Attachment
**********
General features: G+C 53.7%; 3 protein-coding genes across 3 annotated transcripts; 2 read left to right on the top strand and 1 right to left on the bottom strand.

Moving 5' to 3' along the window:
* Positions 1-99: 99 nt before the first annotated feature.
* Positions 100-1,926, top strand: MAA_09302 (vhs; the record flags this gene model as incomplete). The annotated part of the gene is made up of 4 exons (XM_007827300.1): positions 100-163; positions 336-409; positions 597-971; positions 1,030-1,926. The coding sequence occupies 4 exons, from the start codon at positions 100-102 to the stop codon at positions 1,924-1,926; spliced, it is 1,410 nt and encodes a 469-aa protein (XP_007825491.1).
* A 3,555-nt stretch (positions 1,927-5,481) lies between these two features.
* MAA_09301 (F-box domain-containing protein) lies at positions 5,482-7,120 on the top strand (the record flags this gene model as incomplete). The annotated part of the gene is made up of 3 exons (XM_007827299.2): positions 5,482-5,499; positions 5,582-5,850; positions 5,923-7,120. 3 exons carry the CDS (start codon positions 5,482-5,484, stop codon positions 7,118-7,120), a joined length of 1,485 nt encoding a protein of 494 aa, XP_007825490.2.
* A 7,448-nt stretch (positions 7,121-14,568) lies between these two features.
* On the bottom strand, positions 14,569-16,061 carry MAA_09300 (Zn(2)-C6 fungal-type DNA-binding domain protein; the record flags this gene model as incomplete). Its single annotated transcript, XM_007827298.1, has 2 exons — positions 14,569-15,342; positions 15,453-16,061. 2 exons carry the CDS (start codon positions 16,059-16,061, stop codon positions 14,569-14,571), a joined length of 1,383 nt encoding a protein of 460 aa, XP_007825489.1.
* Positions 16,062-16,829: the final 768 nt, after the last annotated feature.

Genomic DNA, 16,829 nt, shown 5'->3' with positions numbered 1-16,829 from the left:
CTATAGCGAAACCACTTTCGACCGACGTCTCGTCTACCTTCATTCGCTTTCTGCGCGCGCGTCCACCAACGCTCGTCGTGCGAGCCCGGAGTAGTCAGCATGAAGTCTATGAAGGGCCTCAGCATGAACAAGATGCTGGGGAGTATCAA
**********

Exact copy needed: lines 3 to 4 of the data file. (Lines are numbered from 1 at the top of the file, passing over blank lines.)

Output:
* Positions 1-99: 99 nt before the first annotated feature.
* Positions 100-1,926, top strand: MAA_09302 (vhs; the record flags this gene model as incomplete). The annotated part of the gene is made up of 4 exons (XM_007827300.1): positions 100-163; positions 336-409; positions 597-971; positions 1,030-1,926. The coding sequence occupies 4 exons, from the start codon at positions 100-102 to the stop codon at positions 1,924-1,926; spliced, it is 1,410 nt and encodes a 469-aa protein (XP_007825491.1).